It has been the same old story for Griffin and Co as they again finish empty-handed.
Los Angeles Clippers cut down to size
Things have a tendency to go wrong for the Los Angeles Clippers, and this season has been no exception.
The Clippers appeared to be an unstoppable force early this season. When they obtained Chris Paul in a trade - with an assist from David Stern, the NBA commissioner - they had visions the veteran guard joining Blake Griffin, the reigning Rookie of the Year, to form a powerhouse.
But even when they also added Chauncey Billups and jumped out to a 19-9 record, there was a feeling that it would not last.
Sure enough, in early February, Billups tore an Achilles tendon and was done for the season.
A veteran leader, and someone besides Paul who could make a shot during crunch time, was lost.
The Clippers still finished the regular season 40-26, advanced to the play-offs, won a series for only the second time in 35 years.
Then, just when they were feeling really good about themselves, more problems arose.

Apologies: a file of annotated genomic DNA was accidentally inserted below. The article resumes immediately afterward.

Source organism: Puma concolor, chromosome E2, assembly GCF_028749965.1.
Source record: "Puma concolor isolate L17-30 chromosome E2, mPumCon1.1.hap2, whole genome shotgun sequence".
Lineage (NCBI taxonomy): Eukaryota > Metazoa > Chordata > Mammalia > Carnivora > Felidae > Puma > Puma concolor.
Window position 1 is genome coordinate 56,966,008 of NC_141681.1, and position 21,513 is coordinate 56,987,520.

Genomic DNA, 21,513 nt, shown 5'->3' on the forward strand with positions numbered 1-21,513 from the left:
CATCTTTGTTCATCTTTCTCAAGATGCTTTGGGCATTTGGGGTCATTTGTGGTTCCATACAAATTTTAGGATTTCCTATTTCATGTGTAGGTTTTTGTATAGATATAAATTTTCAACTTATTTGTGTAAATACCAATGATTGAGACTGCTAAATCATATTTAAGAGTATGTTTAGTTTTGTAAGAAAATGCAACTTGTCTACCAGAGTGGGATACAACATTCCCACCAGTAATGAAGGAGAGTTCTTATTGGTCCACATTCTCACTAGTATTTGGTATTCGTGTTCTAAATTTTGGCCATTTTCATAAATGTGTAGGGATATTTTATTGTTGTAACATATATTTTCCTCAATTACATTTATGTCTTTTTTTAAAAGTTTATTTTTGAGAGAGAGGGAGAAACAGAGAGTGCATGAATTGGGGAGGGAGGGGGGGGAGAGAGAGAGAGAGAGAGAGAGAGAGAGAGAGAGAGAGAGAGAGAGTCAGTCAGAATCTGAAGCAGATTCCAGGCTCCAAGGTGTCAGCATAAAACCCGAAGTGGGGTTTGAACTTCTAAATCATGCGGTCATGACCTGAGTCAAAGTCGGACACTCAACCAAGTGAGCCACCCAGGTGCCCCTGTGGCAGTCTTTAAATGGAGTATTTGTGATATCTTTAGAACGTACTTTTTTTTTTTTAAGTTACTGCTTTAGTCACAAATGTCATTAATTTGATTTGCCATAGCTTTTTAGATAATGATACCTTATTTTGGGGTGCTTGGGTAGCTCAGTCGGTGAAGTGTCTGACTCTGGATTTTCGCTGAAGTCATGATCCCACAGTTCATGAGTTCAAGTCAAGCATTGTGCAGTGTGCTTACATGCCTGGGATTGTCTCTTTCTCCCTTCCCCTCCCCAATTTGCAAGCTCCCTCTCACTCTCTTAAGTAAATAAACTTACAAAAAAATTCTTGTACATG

Paul injured his hip and a finger in their first-round play-off victory over the Memphis Grizzlies.
Griffin injured his knee. Caron Butler fractured his left hand. Mo Williams battled a sore hand.
And they were swept out of the second round by the San Antonio Spurs.
Afterward, the Clippers naturally pointed to their future. "I want to win, so this is not a great feeling sitting here," Paul said.
"I think this is just going to make us hungrier. I tip my hat to the Clippers fans, to the Clippers faithful that came out and supported us. And I want them to know that this isn't it."
History, of course, suggests otherwise. No team in American sport has endured as many bad teams, poor personnel decision and just bad luck as the Clippers.
Twelve years ago, Sports Illustrated dubbed the Clippers "The worst franchise in sports history".
Maybe even if they had been completely healthy, they still would have lost to the Spurs. But when you are coming off just your third winning season in 33 years, there is always hope.
"The sky's the limit for this team," DeAndre Jordan said, "if we stay together."
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